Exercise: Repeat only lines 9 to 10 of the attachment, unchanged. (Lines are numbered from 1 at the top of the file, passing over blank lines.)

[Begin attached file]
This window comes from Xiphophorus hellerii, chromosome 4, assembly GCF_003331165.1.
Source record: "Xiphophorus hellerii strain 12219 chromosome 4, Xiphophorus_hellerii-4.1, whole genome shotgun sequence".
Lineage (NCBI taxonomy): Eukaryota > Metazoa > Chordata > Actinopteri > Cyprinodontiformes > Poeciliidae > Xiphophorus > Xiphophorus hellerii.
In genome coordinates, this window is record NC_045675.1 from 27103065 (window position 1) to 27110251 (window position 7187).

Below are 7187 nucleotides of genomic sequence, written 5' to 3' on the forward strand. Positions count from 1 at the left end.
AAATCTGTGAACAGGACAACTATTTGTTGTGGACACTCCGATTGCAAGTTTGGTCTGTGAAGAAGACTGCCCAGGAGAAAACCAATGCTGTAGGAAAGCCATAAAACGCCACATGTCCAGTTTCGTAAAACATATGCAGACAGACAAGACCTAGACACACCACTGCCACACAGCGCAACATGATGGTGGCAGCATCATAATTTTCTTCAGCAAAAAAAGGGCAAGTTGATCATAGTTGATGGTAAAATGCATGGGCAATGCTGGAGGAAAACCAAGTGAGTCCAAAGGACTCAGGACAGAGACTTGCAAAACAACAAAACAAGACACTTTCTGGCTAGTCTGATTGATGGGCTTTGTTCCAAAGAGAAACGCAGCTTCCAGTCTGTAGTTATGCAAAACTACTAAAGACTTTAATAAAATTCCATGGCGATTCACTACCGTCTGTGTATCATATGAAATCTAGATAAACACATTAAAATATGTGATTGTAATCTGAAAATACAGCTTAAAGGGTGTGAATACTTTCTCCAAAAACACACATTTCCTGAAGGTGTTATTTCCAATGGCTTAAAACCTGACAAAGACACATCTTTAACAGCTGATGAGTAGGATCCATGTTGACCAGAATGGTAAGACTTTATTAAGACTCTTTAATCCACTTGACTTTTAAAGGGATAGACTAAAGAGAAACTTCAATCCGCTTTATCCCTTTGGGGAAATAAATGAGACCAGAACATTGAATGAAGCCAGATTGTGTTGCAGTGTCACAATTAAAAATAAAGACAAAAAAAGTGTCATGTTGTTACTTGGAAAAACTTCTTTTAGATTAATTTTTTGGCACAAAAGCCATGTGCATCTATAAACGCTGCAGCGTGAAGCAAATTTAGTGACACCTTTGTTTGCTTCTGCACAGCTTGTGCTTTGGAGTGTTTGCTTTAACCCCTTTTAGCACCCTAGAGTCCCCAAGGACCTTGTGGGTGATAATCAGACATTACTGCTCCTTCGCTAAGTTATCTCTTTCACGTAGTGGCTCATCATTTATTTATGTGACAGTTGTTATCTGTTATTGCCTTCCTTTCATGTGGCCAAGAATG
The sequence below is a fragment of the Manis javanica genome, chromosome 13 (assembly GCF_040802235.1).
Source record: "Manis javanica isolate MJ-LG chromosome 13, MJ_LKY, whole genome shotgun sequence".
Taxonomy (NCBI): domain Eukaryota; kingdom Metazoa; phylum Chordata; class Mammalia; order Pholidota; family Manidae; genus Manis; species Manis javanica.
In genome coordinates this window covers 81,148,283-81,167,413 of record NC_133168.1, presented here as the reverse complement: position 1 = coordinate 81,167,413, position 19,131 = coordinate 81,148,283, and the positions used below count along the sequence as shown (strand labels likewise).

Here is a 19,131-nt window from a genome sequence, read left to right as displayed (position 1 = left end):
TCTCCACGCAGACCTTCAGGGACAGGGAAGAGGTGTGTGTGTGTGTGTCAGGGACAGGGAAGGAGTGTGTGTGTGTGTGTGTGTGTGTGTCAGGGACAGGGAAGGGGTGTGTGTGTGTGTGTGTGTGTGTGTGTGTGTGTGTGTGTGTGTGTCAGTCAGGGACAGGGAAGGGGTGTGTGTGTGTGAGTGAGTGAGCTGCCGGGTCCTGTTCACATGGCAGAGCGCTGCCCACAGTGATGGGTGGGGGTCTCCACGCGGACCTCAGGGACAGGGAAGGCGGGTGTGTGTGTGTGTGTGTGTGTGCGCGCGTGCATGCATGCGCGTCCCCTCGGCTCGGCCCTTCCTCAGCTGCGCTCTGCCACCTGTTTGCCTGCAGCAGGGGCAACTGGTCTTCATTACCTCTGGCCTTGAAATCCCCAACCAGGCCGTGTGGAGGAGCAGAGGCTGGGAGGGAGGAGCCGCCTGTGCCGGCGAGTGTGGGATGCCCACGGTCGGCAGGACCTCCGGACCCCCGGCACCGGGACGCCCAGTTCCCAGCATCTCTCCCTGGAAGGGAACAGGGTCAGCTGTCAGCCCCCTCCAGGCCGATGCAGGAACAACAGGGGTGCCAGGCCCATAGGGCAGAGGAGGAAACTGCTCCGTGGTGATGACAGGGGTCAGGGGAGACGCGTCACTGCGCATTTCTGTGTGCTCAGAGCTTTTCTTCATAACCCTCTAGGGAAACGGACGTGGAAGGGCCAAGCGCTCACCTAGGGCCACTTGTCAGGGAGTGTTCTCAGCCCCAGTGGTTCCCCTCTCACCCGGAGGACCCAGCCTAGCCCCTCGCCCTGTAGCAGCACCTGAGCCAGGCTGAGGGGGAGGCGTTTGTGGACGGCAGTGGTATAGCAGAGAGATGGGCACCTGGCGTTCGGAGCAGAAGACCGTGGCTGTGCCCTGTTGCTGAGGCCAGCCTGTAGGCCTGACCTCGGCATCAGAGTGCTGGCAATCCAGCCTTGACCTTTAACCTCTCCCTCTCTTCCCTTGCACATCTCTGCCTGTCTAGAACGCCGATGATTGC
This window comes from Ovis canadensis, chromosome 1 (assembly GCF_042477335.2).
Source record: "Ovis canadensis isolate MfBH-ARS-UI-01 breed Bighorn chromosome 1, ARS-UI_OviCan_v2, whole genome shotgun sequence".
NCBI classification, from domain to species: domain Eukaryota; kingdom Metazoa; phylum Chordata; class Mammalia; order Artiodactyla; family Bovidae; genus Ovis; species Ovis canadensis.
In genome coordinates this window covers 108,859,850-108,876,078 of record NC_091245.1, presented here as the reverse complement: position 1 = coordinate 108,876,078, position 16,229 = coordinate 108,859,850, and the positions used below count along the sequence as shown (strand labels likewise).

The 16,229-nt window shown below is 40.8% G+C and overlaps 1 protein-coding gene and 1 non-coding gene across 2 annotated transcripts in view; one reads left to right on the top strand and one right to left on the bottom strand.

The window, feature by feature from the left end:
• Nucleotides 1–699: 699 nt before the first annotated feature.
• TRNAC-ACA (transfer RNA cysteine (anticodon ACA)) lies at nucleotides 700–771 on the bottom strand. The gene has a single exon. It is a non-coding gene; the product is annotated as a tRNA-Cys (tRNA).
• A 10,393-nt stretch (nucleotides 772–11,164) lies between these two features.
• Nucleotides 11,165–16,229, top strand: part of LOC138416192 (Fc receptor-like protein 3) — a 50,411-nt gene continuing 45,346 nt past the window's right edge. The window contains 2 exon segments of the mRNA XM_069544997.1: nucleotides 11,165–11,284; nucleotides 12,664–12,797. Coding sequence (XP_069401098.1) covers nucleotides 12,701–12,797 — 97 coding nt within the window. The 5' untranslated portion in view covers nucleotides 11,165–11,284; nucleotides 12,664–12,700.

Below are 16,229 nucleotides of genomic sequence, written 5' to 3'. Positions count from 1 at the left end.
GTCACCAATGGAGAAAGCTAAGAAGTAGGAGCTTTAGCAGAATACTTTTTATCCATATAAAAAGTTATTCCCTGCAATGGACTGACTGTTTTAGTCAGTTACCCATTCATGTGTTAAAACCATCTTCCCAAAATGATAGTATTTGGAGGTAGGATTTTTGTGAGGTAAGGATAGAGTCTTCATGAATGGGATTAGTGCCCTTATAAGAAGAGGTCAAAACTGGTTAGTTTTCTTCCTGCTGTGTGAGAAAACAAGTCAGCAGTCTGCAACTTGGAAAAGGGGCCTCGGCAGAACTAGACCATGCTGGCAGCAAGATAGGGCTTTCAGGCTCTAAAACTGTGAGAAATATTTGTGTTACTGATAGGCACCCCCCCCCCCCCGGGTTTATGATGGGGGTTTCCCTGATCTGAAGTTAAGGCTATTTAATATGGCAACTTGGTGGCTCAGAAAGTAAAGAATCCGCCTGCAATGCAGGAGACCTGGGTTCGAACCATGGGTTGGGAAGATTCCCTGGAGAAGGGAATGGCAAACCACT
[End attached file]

Taxonomy (NCBI): domain Eukaryota; kingdom Metazoa; phylum Chordata; class Mammalia; order Pholidota; family Manidae; genus Manis; species Manis javanica.
In genome coordinates this window covers 81,148,283-81,167,413 of record NC_133168.1, presented here as the reverse complement: position 1 = coordinate 81,167,413, position 19,131 = coordinate 81,148,283, and the positions used below count along the sequence as shown (strand labels likewise).